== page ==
In a setback to Johnson & Johnson , a Philadelphia jury decided the health care giant must pay $2.5 million in damages for failing to warn that its Risperdal antipsychotic could cause gynecomastia, which is abnormal development of breasts in males. The lawsuit was brought by the family of an autistic boy who took the drug in 2002 and later developed size 46 DD breasts, according to a lawyer for the family.

The case has drawn attention for a few reasons. For one, this was the first lawsuit claiming J&J hid the risks of gynecomastia to go to trial after a handful of cases were settled in recent years. The trial also served as a reminder that J&J paid $2.2 billion two years ago to resolve criminal and civil allegations of illegally marketing Risperdal to children and the elderly.

Moreover, former FDA commissioner David Kessler served as a paid expert witness for the family and testified that J&J knew about the risks associated with Risperdal, but failed to disclose the data showing the extent to which youngsters may develop gynecomastia. In a report prepared for a 2012 case that was settled, Kessler wrote that J&J’s Janssen unit, which marketed the drug, had violated the law.

Note that the central allegation in this case was not simply that the drug had adverse effects, but that the company knew about these effects, and hid them.  In my humble opinion, since we entrust pharmaceutical companies to provide safe and effective products, withholding information about adverse effects is a fundamental violation of this trust. 

As noted above, this follows on another case with a much bigger financial settlement about questionable marketing of Risperdal. In addition, as the PharmaLot post noted, there are many more individual cases like this one waiting in the wings, "J&J says there are about 1,200 such lawsuits filed in courts around the country,..."

Jury Verdict that Company Concealed Harms of  Vaginal Mesh Device

Similarly, as reported by Reuters in early March, 2015,

A California jury on Thursday ordered Johnson & Johnson's Ethicon Inc unit to pay $5.7 million in the first trial over injuries blamed on the TVT Abbrevo, one of numerous transvaginal mesh products that are the subject of thousands of lawsuits.

Following more than three days of deliberations in Kern County, California, jurors found Ethicon liable for problems with the TVT Abbrevo's design and for failing to warn about its risks, according to a lawyer for plaintiff Coleen Perry.

Perry was awarded $700,000 in compensatory damages and an additional $5 million in punitive damages after jurors in the Bakersfield court found Ethicon's conduct amounted to 'malice,' her lawyer said.

Again, note that this lawsuit was not merely about the adverse effects of, in this case, a device, but about allegations that the company knew about these effects, but hid them.  My comments about violation of a fundamental trust above apply.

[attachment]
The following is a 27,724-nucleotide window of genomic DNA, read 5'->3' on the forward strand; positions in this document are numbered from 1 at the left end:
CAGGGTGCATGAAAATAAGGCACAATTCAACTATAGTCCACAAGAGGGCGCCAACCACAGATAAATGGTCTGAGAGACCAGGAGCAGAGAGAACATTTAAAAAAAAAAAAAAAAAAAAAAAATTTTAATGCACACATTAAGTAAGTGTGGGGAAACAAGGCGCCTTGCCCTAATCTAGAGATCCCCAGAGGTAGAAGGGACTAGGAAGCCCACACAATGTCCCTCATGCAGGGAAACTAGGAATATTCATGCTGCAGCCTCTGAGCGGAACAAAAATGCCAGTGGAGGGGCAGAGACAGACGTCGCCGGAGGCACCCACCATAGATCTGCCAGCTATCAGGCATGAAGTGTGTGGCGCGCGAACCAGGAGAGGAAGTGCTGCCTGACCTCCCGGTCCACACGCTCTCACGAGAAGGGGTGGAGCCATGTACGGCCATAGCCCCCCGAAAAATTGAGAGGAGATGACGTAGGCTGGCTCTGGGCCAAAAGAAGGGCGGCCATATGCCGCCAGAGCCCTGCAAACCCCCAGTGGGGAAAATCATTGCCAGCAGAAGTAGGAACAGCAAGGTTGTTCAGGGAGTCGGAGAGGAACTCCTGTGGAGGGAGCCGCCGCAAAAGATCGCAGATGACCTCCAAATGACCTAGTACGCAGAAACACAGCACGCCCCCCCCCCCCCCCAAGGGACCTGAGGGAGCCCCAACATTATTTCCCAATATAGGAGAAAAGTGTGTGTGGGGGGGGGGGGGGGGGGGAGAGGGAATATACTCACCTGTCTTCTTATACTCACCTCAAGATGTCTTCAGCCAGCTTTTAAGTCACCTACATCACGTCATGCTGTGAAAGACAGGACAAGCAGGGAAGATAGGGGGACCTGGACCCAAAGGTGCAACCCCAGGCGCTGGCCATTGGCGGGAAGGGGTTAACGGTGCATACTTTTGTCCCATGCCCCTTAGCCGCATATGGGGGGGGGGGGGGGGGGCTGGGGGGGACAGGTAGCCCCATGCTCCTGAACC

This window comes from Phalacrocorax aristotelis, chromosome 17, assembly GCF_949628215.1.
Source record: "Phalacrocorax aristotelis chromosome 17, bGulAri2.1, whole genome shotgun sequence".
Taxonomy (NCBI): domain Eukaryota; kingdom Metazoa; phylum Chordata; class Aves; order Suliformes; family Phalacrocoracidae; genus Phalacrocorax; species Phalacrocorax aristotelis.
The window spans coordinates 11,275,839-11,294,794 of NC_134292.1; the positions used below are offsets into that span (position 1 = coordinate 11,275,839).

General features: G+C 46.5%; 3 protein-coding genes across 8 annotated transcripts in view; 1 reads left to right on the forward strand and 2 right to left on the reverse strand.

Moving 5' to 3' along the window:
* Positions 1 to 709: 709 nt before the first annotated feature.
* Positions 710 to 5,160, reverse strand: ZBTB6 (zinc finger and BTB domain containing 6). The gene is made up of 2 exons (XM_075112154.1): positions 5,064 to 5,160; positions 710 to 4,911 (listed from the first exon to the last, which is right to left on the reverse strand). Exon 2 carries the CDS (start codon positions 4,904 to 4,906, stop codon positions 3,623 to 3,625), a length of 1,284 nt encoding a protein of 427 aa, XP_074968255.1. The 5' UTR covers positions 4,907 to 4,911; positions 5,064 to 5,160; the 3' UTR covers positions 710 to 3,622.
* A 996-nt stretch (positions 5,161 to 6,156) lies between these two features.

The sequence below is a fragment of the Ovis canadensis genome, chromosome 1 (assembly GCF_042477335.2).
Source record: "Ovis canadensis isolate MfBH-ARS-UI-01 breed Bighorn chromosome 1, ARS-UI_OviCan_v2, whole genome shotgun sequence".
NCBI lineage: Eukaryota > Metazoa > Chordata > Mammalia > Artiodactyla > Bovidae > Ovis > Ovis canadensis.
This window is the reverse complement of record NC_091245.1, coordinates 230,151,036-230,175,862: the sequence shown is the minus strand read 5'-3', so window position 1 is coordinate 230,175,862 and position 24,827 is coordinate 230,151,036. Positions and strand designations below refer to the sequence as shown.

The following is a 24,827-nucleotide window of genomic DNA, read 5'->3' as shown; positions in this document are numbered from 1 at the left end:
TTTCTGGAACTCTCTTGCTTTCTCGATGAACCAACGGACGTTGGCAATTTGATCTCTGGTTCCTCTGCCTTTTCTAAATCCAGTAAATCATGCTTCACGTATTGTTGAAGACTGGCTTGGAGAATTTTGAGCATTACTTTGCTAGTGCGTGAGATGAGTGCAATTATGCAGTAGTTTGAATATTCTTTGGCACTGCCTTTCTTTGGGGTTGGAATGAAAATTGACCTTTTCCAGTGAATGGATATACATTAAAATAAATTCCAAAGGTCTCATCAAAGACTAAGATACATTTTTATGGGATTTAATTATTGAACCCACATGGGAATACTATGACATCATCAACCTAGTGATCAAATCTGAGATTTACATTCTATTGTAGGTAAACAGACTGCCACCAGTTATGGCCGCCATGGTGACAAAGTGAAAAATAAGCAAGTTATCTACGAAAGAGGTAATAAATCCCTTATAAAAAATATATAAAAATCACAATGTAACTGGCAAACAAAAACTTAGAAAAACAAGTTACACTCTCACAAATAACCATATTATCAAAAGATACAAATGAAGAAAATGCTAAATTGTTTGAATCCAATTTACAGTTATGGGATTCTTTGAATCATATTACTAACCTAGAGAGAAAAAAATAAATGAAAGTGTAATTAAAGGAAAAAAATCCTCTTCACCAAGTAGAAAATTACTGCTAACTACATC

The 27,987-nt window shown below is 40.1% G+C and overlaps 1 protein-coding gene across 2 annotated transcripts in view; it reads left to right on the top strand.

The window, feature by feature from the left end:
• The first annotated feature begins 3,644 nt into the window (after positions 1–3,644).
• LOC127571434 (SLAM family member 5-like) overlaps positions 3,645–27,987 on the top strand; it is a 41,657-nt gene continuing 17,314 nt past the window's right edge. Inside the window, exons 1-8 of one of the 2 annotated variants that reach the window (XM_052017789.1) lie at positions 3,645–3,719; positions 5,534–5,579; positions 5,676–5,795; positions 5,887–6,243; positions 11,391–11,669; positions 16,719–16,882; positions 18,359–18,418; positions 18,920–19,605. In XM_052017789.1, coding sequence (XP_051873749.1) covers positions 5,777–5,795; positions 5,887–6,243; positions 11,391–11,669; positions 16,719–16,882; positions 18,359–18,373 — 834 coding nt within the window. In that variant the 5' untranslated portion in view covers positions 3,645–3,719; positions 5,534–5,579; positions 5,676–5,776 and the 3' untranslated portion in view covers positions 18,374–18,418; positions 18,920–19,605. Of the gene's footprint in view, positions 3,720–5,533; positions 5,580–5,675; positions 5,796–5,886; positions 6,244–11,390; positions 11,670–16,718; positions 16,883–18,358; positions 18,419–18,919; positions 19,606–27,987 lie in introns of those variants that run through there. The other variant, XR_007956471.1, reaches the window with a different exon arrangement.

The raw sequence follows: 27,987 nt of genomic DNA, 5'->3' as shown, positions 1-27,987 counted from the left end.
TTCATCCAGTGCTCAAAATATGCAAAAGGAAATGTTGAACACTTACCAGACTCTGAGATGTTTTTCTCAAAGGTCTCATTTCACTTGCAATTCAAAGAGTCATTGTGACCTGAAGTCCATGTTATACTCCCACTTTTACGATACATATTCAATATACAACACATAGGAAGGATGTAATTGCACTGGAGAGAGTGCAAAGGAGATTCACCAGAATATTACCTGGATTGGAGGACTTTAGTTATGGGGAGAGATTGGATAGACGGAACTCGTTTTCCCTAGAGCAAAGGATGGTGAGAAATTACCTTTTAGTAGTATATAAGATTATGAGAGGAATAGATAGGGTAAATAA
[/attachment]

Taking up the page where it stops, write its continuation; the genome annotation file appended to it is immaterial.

Again, this is but one of the earlier cases of a cohort that may number 36,000.

Company Pleads Guilty to Selling Adulterated Tylenol

Finally, as reported in mid-March, 2015, by Reuters,

A Johnson & Johnson subsidiary pleaded guilty on Tuesday to selling liquid medicine contaminated with metal and agreed to pay $25 million to resolve the case, the U.S. Department of Justice said on Tuesday.

The subsidiary, McNeil Consumer Healthcare, pleaded guilty to one federal criminal charge in the case.

In 2010, the company launched mass recalls of certain children's over-the-counter-medicines, including Infants' Tylenol and Children's Motrin, made at its Fort Washington, Pennsylvania plant.

It was the latest in a series of recalls at the time. There were far-reaching multiple recalls from 2008 to 2010 involving hundreds of millions of bottles and packages of consumer brands such as Tylenol, Motrin, Rolaids, Benadryl and other products due to faulty manufacturing. The recalls kept widely used products such as Children's Tylenol off pharmacy shelves and seriously tarnished J&J's once-sterling reputation.

In addition to metal particles getting into liquid medicines, there were moldy odors and labeling problems.

Furthermore, as emphasized in a report in the Philadelphia Business Journal, this case also involved allegations that the company seemed to conceal the problem.

McNeil, after receiving the consumer complaint, did not initiate or complete a 'corrective action preventive action' plan as required by the federal government.

The federal government also alleged other instances in which McNeil found metal particles in bottles of infants' Tylenol at its Fort Washington facility, but failed to initiate or complete a corrective action plan.

Note that in this case, the company pleaded guilty and so could not claim it was merely settling to put the case behind it.  Furthermore, note that this was not the first case arising from charges that the company sold adulterated products made in the Pennsylvania and other factories (for example, see this post.)   We posted frequently about a long string of recalls of presumed defective or adulterated Johnson and Johnson products (here, here, here and here).  Again, in my humble opinion, we we trust drug companies to sell pure, unadulterated products.  Selling adulterated products again fundamentally violates this trust.